New Wreck Off Sydney – Crane Barge

We dived a wreck on the weekend after Scott Willan and I did a Sydney to Pittwater multibeam scan several weeks prior (almost 100nm covering all known wrecks). On Saturday 11th February Scott Willan, Victoria Parr, Grant Joslin and myself went out to dive several of the targets identified including an object approximately 2.8km South East of the wreck of the Birchgrove Park, at position 33° 38.938’S 151° 24.362’E (WGS 85 DD MM.mmm).

The wreck is in 56m and is a crane barge of approximately 25m by 12m with the main deck structure coming up approximately 1.5 meters and 2 elements of the old crane then come up an additional approximately 1.5m above the old deck line. We believe this wreck has found in approximately 2007 and subsequently dived, but the location was never released by the divers.

Conditions on the day were excellent with flat seas, great visibility and an abundance of fish life. The wreck site is well worth a dive, should be easy to find using standard echo sounders and is a great new addition to the shipwrecks in the area.


The only wreck on record that may fit the description is from the ‘Scuttled and Abandoned Ships in Australian Waters’, 1998 Parsons, CRANE BARGE No.4 Owned Maritime Services Bd. Scuttled 12m ESE of Sydney Heads, June 22, 1972, but the location is wildly wrong.

New Wreck Found Off Sydney – Andreas’ Wreck

Thanks to the tireless detective work of Scott Willan, we were fortunate enough to find and dive a new wreck off Sydney heads over the long weekend. The wreck, as yet to be identified is a small vessel that we guess is about 40m in length, now sitting in 72m of water. The hull is largely intact however the absence a boiler or engine strongly suggest the wreck to be scuttled.

Our initial dive was only 37min on the bottom, so we’ve more questions than answers at this stage. Conditions on the day weren’t the best, with limited vis and poor lighting. We did find small glass and porcelain artifacts, as well as coal on the site. Future dives to the site will allow us to measure the length accurately and hopefully use historical records to identify the wreck.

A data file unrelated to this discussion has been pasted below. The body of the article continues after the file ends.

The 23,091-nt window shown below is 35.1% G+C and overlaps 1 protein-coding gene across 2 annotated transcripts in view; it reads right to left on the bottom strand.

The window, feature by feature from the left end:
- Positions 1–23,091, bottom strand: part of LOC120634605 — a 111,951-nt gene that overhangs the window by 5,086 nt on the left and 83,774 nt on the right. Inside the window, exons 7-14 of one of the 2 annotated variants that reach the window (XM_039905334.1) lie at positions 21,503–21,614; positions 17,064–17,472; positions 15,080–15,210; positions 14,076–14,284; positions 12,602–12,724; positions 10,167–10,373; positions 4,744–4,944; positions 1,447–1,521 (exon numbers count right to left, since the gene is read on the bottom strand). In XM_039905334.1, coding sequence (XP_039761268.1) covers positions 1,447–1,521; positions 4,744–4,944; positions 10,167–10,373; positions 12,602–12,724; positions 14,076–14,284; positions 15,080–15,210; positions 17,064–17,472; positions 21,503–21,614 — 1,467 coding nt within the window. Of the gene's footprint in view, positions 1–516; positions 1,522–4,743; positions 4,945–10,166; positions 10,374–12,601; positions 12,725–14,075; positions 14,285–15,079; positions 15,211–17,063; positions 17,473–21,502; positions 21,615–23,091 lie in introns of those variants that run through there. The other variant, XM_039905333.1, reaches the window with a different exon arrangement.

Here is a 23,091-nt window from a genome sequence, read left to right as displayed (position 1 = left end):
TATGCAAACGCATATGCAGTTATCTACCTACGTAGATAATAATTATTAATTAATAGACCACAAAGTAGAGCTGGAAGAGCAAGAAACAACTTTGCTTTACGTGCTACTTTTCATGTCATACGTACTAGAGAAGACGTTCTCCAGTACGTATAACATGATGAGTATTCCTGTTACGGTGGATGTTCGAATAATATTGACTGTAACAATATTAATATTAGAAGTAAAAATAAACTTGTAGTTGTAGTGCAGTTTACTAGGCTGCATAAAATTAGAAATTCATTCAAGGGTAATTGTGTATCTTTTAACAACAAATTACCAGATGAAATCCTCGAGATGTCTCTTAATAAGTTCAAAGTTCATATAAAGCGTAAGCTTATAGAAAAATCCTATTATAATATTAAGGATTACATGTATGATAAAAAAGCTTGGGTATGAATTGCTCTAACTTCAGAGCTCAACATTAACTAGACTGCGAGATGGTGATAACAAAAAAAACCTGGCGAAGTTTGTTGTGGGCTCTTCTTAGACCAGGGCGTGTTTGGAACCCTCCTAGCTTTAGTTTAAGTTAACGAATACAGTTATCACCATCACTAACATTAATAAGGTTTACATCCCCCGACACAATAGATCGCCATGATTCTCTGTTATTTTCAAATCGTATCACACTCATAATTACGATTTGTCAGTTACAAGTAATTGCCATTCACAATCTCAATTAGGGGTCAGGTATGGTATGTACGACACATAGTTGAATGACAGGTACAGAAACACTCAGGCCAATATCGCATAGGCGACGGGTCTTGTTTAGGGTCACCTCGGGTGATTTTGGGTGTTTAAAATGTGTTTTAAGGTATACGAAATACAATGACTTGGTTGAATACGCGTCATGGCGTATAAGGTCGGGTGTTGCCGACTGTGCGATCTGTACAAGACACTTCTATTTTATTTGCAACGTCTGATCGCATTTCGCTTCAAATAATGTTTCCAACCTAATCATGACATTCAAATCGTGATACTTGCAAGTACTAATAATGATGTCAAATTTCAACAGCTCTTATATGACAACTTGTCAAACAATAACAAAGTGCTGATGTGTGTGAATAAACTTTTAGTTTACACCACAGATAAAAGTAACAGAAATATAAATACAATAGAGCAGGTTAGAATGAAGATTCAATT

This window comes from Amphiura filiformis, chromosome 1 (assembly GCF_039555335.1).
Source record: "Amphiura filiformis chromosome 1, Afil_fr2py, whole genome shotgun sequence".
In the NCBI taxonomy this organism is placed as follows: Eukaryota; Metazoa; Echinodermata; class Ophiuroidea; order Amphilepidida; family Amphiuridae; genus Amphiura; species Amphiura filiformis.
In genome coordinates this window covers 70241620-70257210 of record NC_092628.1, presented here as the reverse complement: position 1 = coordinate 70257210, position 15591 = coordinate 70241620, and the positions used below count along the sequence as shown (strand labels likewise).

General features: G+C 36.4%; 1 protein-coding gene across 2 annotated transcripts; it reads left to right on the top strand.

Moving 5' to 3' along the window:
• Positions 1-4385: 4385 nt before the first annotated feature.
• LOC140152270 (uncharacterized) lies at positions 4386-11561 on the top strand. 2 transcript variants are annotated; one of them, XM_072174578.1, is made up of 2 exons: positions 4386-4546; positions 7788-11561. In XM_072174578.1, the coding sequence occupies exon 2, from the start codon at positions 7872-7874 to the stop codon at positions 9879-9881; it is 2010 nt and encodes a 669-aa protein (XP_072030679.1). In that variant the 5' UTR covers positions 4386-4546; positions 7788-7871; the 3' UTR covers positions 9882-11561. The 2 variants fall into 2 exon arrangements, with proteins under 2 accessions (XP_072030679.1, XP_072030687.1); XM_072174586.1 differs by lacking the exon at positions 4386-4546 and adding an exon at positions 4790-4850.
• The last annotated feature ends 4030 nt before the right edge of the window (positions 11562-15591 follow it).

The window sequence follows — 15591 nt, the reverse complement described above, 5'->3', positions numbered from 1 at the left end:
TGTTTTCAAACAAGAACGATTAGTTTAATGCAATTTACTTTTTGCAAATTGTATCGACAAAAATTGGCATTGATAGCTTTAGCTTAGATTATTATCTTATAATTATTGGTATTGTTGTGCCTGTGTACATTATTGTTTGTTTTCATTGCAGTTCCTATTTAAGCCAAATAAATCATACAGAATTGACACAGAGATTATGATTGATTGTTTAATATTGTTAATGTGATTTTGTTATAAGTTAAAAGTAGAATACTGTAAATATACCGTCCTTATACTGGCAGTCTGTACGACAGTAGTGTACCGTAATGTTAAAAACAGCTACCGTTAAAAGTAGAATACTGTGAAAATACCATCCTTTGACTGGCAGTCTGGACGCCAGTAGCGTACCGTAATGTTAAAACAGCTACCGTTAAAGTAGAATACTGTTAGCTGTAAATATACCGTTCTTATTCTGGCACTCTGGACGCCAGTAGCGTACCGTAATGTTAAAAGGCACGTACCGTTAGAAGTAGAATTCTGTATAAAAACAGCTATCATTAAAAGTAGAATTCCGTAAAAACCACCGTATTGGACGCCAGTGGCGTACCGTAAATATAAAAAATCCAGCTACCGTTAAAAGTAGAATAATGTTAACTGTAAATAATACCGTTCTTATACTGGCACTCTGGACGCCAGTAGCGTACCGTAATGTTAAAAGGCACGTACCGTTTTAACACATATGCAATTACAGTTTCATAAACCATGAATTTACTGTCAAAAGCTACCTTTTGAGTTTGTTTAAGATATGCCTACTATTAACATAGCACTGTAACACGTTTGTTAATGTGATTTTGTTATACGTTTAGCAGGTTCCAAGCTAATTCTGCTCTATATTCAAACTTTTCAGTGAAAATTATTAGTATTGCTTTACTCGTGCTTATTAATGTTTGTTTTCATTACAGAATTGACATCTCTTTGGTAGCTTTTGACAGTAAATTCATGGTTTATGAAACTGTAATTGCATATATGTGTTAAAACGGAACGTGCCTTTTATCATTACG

The site was reported to NSW Herritage this morning, and is located at 33 50.828’S 151 21.103’E (WGS 84 DD MM.mmm).

As we dived the wreck on the anniversary of our good friend’s death, and in lieu of a name we’re referring to the site as Andrea’s Wreck. RIP mate! Thanks to the whole team, Scott Willan &  Dave Wood (divers) and Geoff Cook and Victoria Parr as excellent boat crew.

A story has also now been published in the Telegraph.

New Wreck Found – ex-HMAS Pioneer

The unmistakable sight of a rudder and stern was the first glimpse we got of a vessel that has been forgotten for some 83 years. From our initial landing spot, we moved up through the twisted metal, coiled cabling, beams, plating, and on it went until we hit the pointed bow of the once 93m long ship. The signs were all there at that the ship had been scuttled, but who could blame me for a quick look for a bell around the bow.HMAS_Pioneer_by_Allan_Green_SLV_H91.325_2122

Sitting in 67m, the dirty conditions made for a rather dark dive on the day. The 45 minutes we spent on the bottom gave us reasonable time to cover the length of the wreck and capture stills and video for identification purposes.